This article was published on Himal Southasian.
View from the cantonment
By: Kiyoko Ogura
The talk drags on in Kathmandu about integration, rehabilitation and the future of the Maoist combatants.
The main cantonment housing the combatants of the Fifth Division of the Maoist People’s Liberation Army (PLA) is built along a ridgeline in Dahabang, in Nepal’s Rolpa District, a longtime Maoist stronghold. The first week of February saw a ceremony in Rolpa as the last of nearly 3000 minors and other ‘disqualified’ combatants were finally discharged from the cantonments, which observers hailed as a major victory.
Yet even as these individuals now look to figure out how to re-integrate back into Nepali society, life for the 19,000-odd other combatants in the cantonments continues at its slow pace. As the ceremony was taking place in the Dahabang cantonment, for instance, other combatants were busy constructing a two-storey building to be used as a residence by their commanders. Indeed, since 21 November 2006, when Nepal’s former Maoist guerrillas began their stay in the seven main and 21 satellite cantonments set up in accordance with the Comprehensive Peace Agreement (CPA), one of the cadres’ main jobs has been to construct their own living spaces. For most, there has been little else to do but wait – a process that now looks set to continue, as discussion over the combatants’ futures remains mired in political infighting in Kathmandu.
Company Commander Panchama Roka Magar (aka ‘Shrijana’) says she takes part in the construction activities when she is not involved in military and political training or sentry duty. Her official responsibility is to distribute foodstuffs to the more than 150 comrades in her cantonment – significant duties, which have made her camp life unusually busy and, to a certain extent, satisfying for the past few years. Yet coming after the end of the decade-long war, Shrijana’s life too has been turned upside-down.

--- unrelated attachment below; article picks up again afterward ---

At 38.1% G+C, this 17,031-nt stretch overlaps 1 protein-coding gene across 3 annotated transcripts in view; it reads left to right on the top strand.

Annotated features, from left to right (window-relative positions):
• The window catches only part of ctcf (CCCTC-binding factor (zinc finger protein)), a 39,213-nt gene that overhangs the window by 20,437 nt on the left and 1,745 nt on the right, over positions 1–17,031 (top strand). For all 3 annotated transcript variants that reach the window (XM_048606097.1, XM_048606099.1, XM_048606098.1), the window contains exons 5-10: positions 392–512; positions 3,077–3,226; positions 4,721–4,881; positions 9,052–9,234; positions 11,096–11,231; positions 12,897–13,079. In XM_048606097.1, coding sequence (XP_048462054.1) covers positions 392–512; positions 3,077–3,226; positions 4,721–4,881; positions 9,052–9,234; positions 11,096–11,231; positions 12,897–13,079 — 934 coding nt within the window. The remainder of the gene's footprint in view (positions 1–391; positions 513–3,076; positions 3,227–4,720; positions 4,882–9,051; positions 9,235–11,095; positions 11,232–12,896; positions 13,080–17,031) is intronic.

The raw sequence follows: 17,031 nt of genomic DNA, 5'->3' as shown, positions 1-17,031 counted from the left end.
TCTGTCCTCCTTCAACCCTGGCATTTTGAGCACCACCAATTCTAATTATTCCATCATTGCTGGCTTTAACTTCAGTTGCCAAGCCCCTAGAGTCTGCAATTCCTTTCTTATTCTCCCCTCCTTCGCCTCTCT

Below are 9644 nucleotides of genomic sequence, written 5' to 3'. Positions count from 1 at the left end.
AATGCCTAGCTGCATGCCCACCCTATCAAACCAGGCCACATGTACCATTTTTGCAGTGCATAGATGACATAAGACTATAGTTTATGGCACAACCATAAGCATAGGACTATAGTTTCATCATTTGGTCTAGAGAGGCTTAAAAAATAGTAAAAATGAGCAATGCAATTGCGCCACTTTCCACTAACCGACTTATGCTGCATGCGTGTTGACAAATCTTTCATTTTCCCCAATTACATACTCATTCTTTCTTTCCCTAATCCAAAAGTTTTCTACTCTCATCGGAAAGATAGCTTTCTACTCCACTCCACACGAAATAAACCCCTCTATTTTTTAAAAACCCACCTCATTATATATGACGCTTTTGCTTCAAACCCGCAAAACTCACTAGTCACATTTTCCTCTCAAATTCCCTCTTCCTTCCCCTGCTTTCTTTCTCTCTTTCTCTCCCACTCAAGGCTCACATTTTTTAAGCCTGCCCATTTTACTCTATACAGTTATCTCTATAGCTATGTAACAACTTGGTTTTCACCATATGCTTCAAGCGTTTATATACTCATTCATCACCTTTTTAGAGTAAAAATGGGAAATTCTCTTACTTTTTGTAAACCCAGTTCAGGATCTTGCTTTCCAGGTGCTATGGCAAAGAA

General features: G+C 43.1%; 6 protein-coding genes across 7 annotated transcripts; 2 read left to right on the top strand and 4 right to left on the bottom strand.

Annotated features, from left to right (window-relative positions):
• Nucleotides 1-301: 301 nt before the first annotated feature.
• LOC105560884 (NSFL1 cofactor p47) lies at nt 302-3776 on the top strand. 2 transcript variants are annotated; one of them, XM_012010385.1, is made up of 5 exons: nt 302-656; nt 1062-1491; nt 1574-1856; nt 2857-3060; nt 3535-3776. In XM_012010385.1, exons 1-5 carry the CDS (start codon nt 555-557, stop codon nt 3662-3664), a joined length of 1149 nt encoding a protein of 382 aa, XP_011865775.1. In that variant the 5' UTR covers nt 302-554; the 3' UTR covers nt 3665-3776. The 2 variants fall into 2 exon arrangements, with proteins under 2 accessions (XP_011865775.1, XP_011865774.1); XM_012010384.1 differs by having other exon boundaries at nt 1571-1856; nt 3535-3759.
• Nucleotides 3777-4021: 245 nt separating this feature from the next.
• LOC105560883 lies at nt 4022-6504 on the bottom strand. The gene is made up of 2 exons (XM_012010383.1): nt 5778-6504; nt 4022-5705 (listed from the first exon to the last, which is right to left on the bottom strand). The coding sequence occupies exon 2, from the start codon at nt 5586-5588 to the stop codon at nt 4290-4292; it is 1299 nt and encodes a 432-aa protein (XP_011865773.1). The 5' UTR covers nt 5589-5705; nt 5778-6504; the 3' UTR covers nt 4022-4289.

Originally from northern Rolpa, she is now 33 years old, and says that she has been involved in the insurgency since the Maoists began their ‘people’s war’ in February 1996. Her husband, who was also a Maoist fighter, was killed in a military action against a police station in Takasera of Rukum District in 2000, ten months after they got married. Three years later, she formally joined the PLA and participated in several major actions, including the massive raid on an army base in Beni, the capital of central Myagdi District. Now, her only family member is her 10-year-old daughter Nisana, who goes to a public school close to the cantonment during the daytime and stays with her mother at night.
Shrijana, like the thousands of other former Maoist combatants, is wondering what she will do once the cantonments are, eventually, shut down. Due to the conflict, she, like many other cadres, never had a chance to engage in proper study. As such, Shrijana says that the only hope that she has for her future is to work in the national army – a due that she feels she now deserves. It is a future for which she says she is willing, again, to fight. “I want to work for the country,” she said. “We have been staying in cantonments for more than three years, expecting that we will be integrated into the national army. If we are not, another war may start.” Read the rest of this entry »